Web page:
Journal and Remarks
Mon Feb 15 2021 (Updated: Mon Feb 15 2021) - 9 min read
THE failure at Alpha Centauri left me devastated. Perhaps we’d been foolish to get our hopes up, but the conditions were so promising; two planets in the habitable zone, with both possible candidates to harbour life. But after an exhaustive survey of those craggy, barren worlds, the team sent by the Academy was left despondent and bickering, and there was no choice but to declare the mission a failure. There was no life in the system, and as far as they could determine there never had been. This was the worst setback in the program’s short history. At 37, I was already the oldest member of the Academy’s research corps, and despite my qualifications, there was no guarantee that I’d get a chance to participate in the next expedition. So a year later, when the call came to join the team at Ross 128 b, I responded with a mix of joy and trepidation. The Ross system was the next best hope for finding alien life, and likely the last opportunity I would ever have to make contact with the unknown.
Located 11 light years from Sol, Ross 128 b is a rocky, roughly Earth-sized world. It lies within the inner habitable zone of its star, a red dwarf, and has an orbital period of a mere 9.9 Earth days. More importantly, Ross 128’s moderate stellar winds allowed for the formation of a planetary atmosphere. Tidally locked, one half of the world is perpetually sunlit while the other slumbers through an eternal night. The average temperature is 7 °C, or about 8 degrees Kelvin lower than Earth.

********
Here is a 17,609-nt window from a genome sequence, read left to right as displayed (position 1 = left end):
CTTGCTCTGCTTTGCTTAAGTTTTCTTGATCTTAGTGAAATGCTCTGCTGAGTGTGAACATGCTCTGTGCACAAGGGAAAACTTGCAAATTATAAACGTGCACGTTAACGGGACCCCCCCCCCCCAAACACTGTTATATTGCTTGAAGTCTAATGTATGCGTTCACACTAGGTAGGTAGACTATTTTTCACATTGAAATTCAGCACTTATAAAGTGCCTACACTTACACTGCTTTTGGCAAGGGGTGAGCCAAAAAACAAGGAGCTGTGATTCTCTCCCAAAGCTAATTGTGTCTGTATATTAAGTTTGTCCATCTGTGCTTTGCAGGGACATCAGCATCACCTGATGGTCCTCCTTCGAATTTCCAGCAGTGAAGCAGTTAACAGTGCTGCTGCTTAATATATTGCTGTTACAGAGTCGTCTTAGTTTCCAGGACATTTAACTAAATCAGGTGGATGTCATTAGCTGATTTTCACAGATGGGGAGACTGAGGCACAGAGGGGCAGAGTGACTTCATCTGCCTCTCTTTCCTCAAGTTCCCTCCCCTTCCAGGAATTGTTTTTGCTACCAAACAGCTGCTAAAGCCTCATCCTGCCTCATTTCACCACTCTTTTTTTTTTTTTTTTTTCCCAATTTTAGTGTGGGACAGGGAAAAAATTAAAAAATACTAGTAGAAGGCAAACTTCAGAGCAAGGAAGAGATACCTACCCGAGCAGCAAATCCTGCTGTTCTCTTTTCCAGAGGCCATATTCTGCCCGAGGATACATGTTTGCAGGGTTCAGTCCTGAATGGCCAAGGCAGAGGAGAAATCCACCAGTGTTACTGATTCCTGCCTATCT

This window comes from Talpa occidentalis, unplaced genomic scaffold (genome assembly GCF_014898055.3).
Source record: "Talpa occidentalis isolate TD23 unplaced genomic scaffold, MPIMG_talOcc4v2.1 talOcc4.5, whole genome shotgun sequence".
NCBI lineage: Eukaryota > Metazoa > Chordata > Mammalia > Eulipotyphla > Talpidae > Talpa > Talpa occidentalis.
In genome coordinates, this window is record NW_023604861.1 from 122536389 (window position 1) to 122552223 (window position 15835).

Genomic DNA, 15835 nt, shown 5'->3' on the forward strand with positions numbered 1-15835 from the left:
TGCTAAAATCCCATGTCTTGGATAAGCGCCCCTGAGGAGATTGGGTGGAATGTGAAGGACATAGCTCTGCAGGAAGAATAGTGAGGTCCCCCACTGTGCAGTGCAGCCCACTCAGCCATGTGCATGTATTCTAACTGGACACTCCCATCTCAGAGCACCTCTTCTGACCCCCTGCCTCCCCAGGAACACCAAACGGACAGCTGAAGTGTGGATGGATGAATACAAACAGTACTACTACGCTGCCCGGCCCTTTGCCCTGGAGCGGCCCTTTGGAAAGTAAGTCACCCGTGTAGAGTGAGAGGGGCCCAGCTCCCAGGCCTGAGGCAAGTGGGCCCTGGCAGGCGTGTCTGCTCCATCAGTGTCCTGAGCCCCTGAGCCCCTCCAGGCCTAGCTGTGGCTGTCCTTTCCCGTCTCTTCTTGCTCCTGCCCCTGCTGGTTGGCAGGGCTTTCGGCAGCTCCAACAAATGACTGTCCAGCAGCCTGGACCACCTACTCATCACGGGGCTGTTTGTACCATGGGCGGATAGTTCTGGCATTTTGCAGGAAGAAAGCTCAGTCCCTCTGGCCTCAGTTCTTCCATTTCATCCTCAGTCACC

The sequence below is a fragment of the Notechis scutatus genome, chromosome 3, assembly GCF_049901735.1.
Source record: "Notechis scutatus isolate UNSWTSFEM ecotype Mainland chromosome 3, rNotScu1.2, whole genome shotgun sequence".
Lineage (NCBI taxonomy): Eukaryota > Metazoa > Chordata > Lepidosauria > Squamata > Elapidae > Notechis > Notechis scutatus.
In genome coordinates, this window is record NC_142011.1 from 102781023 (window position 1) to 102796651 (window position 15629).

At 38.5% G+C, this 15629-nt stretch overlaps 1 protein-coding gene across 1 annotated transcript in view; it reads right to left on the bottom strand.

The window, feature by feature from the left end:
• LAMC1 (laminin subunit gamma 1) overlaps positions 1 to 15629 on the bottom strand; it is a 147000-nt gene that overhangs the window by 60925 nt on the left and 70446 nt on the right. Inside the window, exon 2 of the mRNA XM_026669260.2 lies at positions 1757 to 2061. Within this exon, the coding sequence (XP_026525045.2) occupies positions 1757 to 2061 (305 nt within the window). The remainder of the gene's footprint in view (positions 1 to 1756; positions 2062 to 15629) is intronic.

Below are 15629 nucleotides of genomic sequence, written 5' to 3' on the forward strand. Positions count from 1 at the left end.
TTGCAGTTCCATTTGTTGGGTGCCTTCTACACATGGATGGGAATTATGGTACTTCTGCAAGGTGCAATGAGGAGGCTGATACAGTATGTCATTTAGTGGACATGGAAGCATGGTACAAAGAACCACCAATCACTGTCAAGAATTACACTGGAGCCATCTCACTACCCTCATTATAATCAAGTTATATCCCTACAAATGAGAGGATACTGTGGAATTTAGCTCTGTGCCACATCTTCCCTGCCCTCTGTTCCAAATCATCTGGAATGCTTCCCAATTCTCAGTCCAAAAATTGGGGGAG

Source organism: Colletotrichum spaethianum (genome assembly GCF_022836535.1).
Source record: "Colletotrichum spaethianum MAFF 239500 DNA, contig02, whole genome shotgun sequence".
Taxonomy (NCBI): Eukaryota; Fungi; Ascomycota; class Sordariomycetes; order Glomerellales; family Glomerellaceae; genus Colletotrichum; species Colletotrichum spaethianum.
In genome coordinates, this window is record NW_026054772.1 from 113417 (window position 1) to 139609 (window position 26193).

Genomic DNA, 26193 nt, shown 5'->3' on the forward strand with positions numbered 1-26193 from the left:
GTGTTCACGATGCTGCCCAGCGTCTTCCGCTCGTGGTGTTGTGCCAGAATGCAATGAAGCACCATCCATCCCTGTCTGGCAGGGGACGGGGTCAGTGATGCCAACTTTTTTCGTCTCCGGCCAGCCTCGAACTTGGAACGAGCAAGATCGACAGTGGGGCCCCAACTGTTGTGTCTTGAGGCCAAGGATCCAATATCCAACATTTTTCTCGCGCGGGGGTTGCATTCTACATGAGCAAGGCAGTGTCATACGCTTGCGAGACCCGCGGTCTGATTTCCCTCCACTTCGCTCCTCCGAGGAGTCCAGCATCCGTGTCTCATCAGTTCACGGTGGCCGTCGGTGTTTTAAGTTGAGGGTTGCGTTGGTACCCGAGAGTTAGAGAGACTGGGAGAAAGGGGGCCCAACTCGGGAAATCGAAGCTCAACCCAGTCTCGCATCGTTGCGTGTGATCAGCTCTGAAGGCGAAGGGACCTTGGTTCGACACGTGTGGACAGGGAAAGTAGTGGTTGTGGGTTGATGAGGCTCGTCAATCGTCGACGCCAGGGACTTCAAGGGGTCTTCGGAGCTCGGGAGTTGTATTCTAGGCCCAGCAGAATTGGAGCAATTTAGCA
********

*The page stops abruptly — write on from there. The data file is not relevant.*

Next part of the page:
Given the long-range detection of gases such as oxygen and carbon, the existence of plant life on Ross 128 b had long been speculated. There was reason enough for excitement, and when we arrived in orbit we gazed down from the ship's windows at a verdant and watery world. There was no longer any doubt. We had discovered life.
I. Pampas Planitiei
AFTER more than a month awaiting authorization at Maartens Station, the science vessel Ryōken, under the command of Captain Arla Kuznetsov, arrived at Ross 128 b on 27/12/2248. The mission objective was to survey the area we called Pampas Planitiei, a continent-wide stretch of grassland that extends along the sunlit half of the planet.
We landed just to the west of the terminator, the line dividing the light and dark sides of the planet. Before us, in the sunward direction, were the lush, almost fantastical greens of the plain, and to the east, dimly glimpsed in the failing light, was an arid expanse of jagged rock. It was an incredible scene, and the excitement I’d been holding in check throughout our journey swelled as our lander touched down. Setting foot on the soft, almost springy surface of the plain, an inexpressible emotion surged in me; I had been dreaming of this moment my entire life, and the reality of the experience was more powerful and arresting than anything I could ever have imagined.